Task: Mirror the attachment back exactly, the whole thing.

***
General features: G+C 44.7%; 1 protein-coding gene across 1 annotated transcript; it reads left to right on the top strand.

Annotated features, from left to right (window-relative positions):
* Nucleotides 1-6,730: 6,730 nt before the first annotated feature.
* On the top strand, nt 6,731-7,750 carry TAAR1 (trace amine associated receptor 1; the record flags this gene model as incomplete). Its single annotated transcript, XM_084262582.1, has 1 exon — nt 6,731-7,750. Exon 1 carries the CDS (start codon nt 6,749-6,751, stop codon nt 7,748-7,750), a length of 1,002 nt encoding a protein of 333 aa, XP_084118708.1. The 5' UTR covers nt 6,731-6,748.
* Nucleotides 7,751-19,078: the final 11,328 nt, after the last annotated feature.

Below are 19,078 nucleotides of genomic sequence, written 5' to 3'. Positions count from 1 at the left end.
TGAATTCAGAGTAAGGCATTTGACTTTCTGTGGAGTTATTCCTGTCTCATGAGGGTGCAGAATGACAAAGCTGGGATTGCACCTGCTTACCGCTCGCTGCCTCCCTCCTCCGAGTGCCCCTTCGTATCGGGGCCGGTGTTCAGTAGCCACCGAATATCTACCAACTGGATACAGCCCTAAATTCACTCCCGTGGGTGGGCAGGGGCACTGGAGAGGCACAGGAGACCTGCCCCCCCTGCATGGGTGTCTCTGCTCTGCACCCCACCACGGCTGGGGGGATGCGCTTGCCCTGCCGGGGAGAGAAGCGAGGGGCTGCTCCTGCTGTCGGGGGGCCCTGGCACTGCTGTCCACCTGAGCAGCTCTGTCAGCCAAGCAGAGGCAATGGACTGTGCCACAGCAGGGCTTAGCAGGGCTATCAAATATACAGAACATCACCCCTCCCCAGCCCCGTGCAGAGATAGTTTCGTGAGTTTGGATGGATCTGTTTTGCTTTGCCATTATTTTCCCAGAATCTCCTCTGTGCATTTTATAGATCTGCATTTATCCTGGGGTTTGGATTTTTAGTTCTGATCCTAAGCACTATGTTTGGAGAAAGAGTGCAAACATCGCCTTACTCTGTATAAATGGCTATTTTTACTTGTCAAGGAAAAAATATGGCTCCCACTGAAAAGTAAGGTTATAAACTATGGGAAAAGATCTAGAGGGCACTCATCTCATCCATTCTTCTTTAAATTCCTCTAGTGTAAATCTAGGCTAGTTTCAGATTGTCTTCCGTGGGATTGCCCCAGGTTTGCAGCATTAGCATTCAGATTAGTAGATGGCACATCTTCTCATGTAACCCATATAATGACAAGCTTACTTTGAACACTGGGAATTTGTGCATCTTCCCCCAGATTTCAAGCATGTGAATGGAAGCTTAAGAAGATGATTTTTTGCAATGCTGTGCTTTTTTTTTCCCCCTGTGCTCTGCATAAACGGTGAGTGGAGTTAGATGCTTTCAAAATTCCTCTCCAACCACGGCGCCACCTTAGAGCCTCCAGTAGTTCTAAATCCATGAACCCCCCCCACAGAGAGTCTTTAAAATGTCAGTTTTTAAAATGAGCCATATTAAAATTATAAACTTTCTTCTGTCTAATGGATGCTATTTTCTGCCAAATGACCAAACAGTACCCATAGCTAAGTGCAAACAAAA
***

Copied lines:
General features: G+C 44.7%; 1 protein-coding gene across 1 annotated transcript; it reads left to right on the top strand.

Annotated features, from left to right (window-relative positions):
* Nucleotides 1-6,730: 6,730 nt before the first annotated feature.
* On the top strand, nt 6,731-7,750 carry TAAR1 (trace amine associated receptor 1; the record flags this gene model as incomplete). Its single annotated transcript, XM_084262582.1, has 1 exon — nt 6,731-7,750. Exon 1 carries the CDS (start codon nt 6,749-6,751, stop codon nt 7,748-7,750), a length of 1,002 nt encoding a protein of 333 aa, XP_084118708.1. The 5' UTR covers nt 6,731-6,748.
* Nucleotides 7,751-19,078: the final 11,328 nt, after the last annotated feature.

Below are 19,078 nucleotides of genomic sequence, written 5' to 3'. Positions count from 1 at the left end.
TGAATTCAGAGTAAGGCATTTGACTTTCTGTGGAGTTATTCCTGTCTCATGAGGGTGCAGAATGACAAAGCTGGGATTGCACCTGCTTACCGCTCGCTGCCTCCCTCCTCCGAGTGCCCCTTCGTATCGGGGCCGGTGTTCAGTAGCCACCGAATATCTACCAACTGGATACAGCCCTAAATTCACTCCCGTGGGTGGGCAGGGGCACTGGAGAGGCACAGGAGACCTGCCCCCCCTGCATGGGTGTCTCTGCTCTGCACCCCACCACGGCTGGGGGGATGCGCTTGCCCTGCCGGGGAGAGAAGCGAGGGGCTGCTCCTGCTGTCGGGGGGCCCTGGCACTGCTGTCCACCTGAGCAGCTCTGTCAGCCAAGCAGAGGCAATGGACTGTGCCACAGCAGGGCTTAGCAGGGCTATCAAATATACAGAACATCACCCCTCCCCAGCCCCGTGCAGAGATAGTTTCGTGAGTTTGGATGGATCTGTTTTGCTTTGCCATTATTTTCCCAGAATCTCCTCTGTGCATTTTATAGATCTGCATTTATCCTGGGGTTTGGATTTTTAGTTCTGATCCTAAGCACTATGTTTGGAGAAAGAGTGCAAACATCGCCTTACTCTGTATAAATGGCTATTTTTACTTGTCAAGGAAAAAATATGGCTCCCACTGAAAAGTAAGGTTATAAACTATGGGAAAAGATCTAGAGGGCACTCATCTCATCCATTCTTCTTTAAATTCCTCTAGTGTAAATCTAGGCTAGTTTCAGATTGTCTTCCGTGGGATTGCCCCAGGTTTGCAGCATTAGCATTCAGATTAGTAGATGGCACATCTTCTCATGTAACCCATATAATGACAAGCTTACTTTGAACACTGGGAATTTGTGCATCTTCCCCCAGATTTCAAGCATGTGAATGGAAGCTTAAGAAGATGATTTTTTGCAATGCTGTGCTTTTTTTTTCCCCCTGTGCTCTGCATAAACGGTGAGTGGAGTTAGATGCTTTCAAAATTCCTCTCCAACCACGGCGCCACCTTAGAGCCTCCAGTAGTTCTAAATCCATGAACCCCCCCCACAGAGAGTCTTTAAAATGTCAGTTTTTAAAATGAGCCATATTAAAATTATAAACTTTCTTCTGTCTAATGGATGCTATTTTCTGCCAAATGACCAAACAGTACCCATAGCTAAGTGCAAACAAAA